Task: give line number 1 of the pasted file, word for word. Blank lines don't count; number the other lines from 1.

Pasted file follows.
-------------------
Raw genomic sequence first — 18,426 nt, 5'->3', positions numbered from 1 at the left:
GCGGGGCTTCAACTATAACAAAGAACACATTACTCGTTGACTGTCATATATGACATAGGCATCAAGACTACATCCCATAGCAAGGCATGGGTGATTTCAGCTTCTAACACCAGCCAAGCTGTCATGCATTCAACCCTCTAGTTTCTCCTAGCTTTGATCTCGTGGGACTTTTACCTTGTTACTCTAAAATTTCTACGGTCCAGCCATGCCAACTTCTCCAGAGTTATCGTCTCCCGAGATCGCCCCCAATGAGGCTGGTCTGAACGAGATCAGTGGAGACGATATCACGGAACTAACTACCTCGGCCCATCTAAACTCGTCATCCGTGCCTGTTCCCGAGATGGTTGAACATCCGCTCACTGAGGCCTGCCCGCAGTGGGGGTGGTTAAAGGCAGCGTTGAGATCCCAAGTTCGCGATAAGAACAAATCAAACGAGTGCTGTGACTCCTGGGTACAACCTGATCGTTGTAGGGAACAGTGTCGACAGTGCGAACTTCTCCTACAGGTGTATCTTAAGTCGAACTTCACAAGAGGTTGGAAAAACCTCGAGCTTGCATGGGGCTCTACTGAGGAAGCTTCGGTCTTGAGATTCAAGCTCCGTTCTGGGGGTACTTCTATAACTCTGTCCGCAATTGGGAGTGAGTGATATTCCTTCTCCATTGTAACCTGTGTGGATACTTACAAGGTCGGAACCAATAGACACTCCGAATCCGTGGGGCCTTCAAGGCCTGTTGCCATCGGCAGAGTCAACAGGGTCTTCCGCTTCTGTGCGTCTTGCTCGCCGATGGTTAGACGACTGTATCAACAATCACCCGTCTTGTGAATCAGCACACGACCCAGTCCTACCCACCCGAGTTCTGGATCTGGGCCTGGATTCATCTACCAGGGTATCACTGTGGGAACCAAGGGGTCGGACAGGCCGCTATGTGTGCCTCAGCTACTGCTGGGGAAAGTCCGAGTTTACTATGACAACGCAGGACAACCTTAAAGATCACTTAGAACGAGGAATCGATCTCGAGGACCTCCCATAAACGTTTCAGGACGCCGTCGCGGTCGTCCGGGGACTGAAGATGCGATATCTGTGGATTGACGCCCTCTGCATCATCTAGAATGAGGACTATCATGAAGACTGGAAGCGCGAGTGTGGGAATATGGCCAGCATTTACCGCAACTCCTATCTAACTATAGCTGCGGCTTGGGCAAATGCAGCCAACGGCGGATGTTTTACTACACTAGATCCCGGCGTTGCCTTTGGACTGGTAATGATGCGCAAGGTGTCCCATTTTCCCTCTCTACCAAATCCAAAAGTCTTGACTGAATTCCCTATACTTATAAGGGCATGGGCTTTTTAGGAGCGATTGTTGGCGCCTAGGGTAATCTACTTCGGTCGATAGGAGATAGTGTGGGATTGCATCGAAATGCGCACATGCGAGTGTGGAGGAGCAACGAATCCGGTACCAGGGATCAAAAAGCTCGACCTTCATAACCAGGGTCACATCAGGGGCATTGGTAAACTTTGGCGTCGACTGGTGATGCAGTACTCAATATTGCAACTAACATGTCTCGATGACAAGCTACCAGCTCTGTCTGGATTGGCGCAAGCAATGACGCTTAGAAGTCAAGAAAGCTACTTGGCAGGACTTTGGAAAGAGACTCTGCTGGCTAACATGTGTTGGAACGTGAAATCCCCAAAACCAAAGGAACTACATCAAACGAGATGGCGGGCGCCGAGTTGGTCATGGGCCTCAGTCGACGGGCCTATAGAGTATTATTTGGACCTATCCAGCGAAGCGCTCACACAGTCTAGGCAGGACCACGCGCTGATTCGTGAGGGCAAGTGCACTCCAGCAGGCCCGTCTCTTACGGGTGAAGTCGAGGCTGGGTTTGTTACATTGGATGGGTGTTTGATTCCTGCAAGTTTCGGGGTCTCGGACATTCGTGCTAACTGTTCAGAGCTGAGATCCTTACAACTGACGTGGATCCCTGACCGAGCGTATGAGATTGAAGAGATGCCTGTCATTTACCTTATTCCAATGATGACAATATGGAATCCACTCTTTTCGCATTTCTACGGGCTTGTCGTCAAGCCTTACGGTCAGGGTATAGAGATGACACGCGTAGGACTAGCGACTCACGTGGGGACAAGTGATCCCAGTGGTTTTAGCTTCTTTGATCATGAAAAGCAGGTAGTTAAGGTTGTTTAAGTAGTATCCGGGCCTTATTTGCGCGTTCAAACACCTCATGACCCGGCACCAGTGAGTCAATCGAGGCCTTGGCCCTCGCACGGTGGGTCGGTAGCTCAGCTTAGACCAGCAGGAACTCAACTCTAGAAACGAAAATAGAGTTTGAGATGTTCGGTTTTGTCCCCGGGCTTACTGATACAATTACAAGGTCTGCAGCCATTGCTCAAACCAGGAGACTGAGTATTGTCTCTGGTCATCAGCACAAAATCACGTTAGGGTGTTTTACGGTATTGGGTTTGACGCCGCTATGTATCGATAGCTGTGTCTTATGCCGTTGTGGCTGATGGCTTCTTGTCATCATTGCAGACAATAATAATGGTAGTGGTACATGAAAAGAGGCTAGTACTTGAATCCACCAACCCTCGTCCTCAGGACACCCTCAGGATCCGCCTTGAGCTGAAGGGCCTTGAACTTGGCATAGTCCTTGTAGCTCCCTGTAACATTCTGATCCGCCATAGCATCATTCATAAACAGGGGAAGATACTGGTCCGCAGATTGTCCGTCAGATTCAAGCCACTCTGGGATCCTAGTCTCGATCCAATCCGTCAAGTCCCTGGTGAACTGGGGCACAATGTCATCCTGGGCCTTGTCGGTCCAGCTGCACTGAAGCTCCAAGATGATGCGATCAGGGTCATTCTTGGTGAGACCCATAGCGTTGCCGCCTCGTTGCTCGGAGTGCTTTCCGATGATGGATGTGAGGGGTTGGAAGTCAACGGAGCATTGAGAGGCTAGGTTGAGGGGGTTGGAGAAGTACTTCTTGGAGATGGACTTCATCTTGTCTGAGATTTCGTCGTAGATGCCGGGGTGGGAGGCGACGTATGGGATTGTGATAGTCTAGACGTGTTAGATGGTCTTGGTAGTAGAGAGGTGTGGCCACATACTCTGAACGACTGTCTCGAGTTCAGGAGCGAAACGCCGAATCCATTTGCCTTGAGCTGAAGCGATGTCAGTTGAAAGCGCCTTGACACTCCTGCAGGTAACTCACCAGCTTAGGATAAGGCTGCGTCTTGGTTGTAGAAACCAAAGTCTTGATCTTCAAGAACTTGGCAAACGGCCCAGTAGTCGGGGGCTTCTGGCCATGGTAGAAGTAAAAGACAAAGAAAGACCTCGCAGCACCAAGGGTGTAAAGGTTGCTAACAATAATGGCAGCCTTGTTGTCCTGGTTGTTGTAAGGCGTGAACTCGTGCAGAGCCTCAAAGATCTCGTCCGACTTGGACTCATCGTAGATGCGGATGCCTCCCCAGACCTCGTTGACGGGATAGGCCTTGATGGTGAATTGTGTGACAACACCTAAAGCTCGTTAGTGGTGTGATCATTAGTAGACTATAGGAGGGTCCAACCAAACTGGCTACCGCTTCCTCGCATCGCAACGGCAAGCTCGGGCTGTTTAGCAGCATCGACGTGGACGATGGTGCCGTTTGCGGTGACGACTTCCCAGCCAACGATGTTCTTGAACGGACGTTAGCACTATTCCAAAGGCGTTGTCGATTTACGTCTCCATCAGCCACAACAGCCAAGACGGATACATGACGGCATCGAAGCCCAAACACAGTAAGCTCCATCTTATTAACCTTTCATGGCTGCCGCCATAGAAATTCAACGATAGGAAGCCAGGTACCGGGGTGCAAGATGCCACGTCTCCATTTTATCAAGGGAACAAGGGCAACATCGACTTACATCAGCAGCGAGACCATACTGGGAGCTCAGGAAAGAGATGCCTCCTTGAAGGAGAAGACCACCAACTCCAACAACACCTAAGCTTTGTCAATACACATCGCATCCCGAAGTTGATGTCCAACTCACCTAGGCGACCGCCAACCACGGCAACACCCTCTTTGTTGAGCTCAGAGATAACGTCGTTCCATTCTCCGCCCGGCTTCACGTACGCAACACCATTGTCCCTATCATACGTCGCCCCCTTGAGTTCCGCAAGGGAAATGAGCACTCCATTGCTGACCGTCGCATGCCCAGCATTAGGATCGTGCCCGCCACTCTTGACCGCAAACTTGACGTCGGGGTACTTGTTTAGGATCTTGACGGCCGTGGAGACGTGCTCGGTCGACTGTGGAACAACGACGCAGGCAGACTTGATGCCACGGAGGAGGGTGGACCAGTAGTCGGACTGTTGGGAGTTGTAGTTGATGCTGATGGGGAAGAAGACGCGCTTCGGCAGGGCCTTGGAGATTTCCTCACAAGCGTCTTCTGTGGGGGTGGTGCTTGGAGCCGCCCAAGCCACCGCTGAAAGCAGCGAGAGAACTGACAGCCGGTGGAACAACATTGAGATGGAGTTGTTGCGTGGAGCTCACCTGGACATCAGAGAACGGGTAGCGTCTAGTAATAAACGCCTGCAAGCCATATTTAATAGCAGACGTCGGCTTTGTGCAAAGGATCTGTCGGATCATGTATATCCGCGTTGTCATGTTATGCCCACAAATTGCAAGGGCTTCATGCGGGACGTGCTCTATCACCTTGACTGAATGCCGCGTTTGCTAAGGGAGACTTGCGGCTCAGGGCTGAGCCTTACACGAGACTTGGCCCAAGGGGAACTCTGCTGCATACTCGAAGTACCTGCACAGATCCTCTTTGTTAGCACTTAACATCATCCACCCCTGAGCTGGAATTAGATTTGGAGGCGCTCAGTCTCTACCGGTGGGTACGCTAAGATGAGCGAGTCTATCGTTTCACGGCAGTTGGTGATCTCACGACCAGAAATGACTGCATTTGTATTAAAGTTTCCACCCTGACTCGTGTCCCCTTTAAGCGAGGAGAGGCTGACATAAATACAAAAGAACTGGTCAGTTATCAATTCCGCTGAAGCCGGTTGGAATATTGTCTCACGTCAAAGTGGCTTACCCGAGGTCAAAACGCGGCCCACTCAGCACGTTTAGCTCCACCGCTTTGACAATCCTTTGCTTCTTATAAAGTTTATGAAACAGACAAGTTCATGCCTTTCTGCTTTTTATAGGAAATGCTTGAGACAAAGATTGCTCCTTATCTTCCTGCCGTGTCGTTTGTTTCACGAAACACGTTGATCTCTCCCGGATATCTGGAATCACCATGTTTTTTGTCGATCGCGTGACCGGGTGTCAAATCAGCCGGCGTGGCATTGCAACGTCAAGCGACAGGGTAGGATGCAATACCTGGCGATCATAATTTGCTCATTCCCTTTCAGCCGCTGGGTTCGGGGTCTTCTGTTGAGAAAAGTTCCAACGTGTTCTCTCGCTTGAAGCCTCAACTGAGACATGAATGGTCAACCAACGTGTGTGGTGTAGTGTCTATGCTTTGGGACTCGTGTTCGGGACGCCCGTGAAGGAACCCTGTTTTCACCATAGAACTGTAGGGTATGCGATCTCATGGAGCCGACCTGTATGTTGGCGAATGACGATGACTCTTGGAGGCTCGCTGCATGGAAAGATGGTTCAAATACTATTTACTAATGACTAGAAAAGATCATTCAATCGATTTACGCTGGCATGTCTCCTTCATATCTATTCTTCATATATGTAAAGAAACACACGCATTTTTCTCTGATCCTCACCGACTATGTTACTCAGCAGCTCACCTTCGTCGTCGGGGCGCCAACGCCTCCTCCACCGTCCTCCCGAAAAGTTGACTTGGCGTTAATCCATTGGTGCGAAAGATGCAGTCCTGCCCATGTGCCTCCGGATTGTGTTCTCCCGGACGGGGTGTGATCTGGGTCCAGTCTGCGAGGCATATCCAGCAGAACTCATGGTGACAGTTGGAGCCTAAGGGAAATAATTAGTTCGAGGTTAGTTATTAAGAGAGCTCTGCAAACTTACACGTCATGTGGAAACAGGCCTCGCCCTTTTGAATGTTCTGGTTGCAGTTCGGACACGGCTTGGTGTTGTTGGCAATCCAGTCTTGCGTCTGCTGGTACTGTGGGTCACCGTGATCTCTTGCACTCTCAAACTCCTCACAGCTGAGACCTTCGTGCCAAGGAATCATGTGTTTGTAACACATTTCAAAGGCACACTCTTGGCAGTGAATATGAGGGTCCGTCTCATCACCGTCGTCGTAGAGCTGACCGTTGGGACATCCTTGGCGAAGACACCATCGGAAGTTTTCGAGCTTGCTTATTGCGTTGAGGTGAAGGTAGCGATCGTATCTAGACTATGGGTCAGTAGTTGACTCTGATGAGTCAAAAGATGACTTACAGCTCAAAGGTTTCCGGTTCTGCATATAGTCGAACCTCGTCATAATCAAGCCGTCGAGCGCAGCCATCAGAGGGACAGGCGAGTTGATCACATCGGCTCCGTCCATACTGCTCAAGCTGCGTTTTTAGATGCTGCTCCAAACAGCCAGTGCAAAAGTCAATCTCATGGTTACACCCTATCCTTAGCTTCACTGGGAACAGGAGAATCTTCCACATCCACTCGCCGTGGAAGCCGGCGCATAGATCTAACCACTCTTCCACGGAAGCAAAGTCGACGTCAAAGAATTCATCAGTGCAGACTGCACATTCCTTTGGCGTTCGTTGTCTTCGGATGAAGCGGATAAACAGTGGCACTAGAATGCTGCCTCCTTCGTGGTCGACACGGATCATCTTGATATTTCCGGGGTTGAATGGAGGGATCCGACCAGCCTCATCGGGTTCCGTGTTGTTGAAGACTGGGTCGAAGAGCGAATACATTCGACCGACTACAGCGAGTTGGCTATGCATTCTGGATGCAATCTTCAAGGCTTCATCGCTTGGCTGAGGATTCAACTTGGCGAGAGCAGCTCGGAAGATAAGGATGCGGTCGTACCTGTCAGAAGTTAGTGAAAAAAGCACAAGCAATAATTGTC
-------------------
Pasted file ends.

Raw genomic sequence first — 18,426 nt, 5'->3', positions numbered from 1 at the left: